• Turing says that this view came from a principle of scientific induction which concludes that diversity of tasks is necessary property of a machine in general. And like he mentioned before, this is caused by the lack of storage, so adequate memory space can solve it.

    • He replies to each example more specifically as follows. First, it is idiotic to make a machine do such things like enjoying strawberries and cream. And in the case of mistake, he says we should not be confused between errors of functioning and errors of conclusion and there is no reason why a machine can make a mistake to fool the interrogator(to perform the imitation game well). Lastly, a machine can be its own subject matter, for example when solving an equation, even if in a human point of view it seems not.

  6. Lady Lovelace’s Objection: Machines have no basis for self-thinking and learning. In other words, machines can’t really do anything new.

    • Turing says he is in thorough agreement with this and he is sometimes surprised with unexpected results from a machine too. But he also says that he does not throw any doubt on his credibility, which leads to the next chapter about a learning machine.
  7. Argument from Continuity in the Nervous System: Discrete state machine cannot mimic the human nervous system since it is not continuous.

    • This was mentioned as less important in previous discussions on a digital computer. Also Turing argues that even if a discrete state machine cannot work as exactly the same way as the contiguous differential analyzer, it is capable of giving the right answer.
  8. The Argument from Informality of Behaviour: It is not possible to produce a set of rules purporting to describe what a man should do in every conceivable set of circumstances.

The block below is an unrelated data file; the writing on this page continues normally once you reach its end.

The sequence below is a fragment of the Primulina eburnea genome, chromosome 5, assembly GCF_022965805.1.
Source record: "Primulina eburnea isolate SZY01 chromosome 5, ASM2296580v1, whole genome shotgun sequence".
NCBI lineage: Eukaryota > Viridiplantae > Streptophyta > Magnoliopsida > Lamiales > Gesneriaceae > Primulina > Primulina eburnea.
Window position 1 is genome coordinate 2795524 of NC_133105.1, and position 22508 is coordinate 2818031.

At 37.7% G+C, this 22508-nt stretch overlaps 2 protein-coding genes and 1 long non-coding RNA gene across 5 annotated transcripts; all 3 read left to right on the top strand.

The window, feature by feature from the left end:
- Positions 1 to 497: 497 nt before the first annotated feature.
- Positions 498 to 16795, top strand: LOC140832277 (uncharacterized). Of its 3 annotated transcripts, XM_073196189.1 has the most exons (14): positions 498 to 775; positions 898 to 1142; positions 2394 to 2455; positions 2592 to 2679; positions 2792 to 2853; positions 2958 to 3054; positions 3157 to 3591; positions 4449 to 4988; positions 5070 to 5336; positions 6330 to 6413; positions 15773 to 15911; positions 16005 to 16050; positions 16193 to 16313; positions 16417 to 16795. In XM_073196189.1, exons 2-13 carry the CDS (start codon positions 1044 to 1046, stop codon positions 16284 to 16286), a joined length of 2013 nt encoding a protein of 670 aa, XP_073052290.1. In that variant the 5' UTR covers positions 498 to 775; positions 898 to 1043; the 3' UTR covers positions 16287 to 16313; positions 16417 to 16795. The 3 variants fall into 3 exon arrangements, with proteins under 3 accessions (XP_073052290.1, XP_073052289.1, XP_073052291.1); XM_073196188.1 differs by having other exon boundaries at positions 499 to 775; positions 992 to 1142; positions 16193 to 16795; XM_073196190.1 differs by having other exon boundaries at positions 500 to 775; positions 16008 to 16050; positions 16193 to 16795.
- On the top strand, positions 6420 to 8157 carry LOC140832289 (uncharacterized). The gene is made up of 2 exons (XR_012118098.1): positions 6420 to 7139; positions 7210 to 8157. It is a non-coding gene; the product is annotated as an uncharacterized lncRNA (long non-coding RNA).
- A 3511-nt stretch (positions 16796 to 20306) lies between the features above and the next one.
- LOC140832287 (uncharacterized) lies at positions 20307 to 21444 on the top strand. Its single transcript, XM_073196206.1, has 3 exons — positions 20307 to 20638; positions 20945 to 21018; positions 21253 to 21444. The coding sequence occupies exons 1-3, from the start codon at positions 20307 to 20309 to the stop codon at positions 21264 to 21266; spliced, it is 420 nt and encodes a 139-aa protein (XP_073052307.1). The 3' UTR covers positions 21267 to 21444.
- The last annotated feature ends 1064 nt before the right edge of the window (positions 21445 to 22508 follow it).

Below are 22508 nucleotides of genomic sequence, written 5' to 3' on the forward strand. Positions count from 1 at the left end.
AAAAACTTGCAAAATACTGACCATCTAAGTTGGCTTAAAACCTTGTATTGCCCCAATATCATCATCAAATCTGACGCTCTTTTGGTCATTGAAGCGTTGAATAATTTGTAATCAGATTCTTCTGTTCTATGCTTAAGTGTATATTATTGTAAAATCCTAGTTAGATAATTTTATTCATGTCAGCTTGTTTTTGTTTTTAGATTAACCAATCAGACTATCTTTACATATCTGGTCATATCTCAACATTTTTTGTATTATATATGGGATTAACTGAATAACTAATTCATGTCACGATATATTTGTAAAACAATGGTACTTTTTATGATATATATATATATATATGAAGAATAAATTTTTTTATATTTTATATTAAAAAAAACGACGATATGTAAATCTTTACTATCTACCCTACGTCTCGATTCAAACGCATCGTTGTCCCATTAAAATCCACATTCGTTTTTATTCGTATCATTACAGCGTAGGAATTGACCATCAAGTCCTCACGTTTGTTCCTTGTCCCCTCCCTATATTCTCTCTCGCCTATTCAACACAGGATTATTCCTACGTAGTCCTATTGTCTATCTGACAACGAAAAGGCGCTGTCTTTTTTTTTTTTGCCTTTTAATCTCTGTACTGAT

• Turing says that he is skeptical about the existence of such a set of rules and if there is one, then a man would be no better than a machine. Additionally, if we could be sure of finding such laws, then given a discrete-state machine it should be possible to discover by sufficient observation to predict its future behaviours.
  9. The Argument from Extra-Sensory Perception: If we adopt the extra-sensory perception such as telepathy, clairvoyance, precognition and psycho-kinesis, then all our usual scientific ideas can be ignored.

    • Turing says that once one has accepted them, it does not seem a very big step to believe in ghosts and bogies. And he says putting the competitors into a ‘telepathy-proof room’ would solve the problem. (I think this is a kind of Turing-style humor…)

Learning Machines

Finally, Turing suggests the concept and the possibility of a learning machine which takes new knowledge over and over.

This part is a further specific refutation to the 6th contradictory view and can be seen as Turing’s view on the direction in which the thinking machine should follow.